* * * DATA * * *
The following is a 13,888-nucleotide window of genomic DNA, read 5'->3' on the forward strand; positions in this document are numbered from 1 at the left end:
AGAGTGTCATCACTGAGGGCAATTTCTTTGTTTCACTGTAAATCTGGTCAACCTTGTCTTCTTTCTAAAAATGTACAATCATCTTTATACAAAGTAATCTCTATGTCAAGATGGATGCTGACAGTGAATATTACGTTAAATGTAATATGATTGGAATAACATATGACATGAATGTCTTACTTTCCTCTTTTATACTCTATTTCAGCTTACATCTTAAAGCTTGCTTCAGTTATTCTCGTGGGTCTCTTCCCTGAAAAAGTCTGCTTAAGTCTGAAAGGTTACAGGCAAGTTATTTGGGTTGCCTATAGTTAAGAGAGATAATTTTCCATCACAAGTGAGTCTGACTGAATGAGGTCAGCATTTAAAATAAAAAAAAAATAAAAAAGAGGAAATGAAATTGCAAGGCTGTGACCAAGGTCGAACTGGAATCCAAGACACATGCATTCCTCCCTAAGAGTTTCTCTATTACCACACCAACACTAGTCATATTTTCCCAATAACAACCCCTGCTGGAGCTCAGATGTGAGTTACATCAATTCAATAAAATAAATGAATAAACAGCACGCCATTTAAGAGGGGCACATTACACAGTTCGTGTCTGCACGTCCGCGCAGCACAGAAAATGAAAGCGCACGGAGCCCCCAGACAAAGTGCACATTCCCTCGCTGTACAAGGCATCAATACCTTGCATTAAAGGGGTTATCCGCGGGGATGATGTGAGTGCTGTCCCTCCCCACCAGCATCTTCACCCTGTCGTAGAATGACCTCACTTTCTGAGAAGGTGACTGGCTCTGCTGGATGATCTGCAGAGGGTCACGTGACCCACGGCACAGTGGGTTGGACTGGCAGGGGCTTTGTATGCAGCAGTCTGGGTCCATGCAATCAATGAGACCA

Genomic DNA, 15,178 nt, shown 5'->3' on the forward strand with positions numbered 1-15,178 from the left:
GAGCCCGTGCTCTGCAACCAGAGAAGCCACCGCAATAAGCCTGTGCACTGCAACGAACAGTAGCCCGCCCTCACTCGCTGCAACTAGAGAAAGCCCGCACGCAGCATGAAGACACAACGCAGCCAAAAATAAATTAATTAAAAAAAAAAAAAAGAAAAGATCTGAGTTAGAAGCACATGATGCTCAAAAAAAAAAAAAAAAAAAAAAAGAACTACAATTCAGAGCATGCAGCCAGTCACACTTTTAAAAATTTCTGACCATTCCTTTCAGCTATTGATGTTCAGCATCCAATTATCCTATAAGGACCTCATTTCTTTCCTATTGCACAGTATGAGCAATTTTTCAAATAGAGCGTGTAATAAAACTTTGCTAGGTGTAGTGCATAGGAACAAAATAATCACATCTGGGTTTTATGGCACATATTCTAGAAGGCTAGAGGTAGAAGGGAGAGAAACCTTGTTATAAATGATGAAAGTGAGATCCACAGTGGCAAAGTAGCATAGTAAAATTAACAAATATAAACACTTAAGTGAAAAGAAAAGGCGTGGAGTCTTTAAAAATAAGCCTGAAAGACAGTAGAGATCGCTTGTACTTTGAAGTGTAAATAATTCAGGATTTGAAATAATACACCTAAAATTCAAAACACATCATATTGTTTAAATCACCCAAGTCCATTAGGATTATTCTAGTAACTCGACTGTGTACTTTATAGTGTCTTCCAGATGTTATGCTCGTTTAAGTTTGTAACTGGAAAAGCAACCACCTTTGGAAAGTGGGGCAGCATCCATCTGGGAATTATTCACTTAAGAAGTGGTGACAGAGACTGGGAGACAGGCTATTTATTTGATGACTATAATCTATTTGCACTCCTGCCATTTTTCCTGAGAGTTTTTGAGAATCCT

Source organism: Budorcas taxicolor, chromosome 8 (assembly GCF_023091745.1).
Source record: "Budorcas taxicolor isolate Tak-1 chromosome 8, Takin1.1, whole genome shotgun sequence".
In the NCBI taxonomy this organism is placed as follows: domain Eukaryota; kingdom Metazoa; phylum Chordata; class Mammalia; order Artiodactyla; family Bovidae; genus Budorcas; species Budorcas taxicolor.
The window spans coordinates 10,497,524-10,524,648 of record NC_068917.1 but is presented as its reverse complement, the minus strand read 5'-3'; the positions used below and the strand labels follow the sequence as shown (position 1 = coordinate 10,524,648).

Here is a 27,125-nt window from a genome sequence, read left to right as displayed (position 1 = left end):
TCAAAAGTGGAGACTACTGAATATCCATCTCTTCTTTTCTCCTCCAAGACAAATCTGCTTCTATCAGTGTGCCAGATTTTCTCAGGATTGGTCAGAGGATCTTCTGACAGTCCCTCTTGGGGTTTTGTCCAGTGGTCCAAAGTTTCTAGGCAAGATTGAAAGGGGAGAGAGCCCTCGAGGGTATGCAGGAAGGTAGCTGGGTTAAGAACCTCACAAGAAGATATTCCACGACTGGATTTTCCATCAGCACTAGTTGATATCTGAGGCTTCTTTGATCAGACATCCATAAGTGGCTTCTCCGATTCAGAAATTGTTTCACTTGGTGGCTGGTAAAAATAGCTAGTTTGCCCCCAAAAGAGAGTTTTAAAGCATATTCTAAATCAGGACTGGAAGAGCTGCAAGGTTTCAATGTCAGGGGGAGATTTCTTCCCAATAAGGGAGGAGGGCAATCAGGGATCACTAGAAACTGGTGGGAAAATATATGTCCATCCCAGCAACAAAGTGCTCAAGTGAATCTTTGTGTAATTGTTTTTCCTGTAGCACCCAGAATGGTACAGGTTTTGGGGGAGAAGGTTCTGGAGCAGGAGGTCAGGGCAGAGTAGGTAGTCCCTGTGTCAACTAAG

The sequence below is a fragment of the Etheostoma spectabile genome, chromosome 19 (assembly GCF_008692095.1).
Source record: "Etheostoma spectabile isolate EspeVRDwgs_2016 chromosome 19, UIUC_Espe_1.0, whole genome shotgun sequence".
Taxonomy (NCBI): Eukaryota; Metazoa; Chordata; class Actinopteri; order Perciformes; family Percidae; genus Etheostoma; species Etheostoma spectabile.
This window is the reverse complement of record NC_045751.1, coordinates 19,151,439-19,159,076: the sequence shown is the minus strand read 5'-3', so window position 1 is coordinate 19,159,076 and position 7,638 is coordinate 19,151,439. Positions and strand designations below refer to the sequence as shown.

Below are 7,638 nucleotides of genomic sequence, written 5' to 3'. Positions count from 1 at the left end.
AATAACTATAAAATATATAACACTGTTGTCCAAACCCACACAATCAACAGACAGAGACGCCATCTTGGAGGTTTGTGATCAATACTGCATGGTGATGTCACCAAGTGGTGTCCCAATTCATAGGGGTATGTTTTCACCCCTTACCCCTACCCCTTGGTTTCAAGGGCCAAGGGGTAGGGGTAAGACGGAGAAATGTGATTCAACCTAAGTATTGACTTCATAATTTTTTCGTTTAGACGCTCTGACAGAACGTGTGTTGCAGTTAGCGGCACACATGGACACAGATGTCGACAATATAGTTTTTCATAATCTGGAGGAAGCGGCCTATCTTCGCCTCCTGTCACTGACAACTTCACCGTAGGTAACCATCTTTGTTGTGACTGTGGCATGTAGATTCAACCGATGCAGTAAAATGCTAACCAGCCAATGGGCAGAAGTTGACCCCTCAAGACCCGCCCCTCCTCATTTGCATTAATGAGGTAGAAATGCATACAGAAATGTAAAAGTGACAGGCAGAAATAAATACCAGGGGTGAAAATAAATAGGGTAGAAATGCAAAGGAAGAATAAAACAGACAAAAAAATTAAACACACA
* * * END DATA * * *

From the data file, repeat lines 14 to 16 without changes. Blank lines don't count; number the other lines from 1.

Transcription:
This window is the reverse complement of record NC_045751.1, coordinates 19,151,439-19,159,076: the sequence shown is the minus strand read 5'-3', so window position 1 is coordinate 19,159,076 and position 7,638 is coordinate 19,151,439. Positions and strand designations below refer to the sequence as shown.

Below are 7,638 nucleotides of genomic sequence, written 5' to 3'. Positions count from 1 at the left end.
AATAACTATAAAATATATAACACTGTTGTCCAAACCCACACAATCAACAGACAGAGACGCCATCTTGGAGGTTTGTGATCAATACTGCATGGTGATGTCACCAAGTGGTGTCCCAATTCATAGGGGTATGTTTTCACCCCTTACCCCTACCCCTTGGTTTCAAGGGCCAAGGGGTAGGGGTAAGACGGAGAAATGTGATTCAACCTAAGTATTGACTTCATAATTTTTTCGTTTAGACGCTCTGACAGAACGTGTGTTGCAGTTAGCGGCACACATGGACACAGATGTCGACAATATAGTTTTTCATAATCTGGAGGAAGCGGCCTATCTTCGCCTCCTGTCACTGACAACTTCACCGTAGGTAACCATCTTTGTTGTGACTGTGGCATGTAGATTCAACCGATGCAGTAAAATGCTAACCAGCCAATGGGCAGAAGTTGACCCCTCAAGACCCGCCCCTCCTCATTTGCATTAATGAGGTAGAAATGCATACAGAAATGTAAAAGTGACAGGCAGAAATAAATACCAGGGGTGAAAATAAATAGGGTAGAAATGCAAAGGAAGAATAAAACAGACAAAAAAATTAAACACACA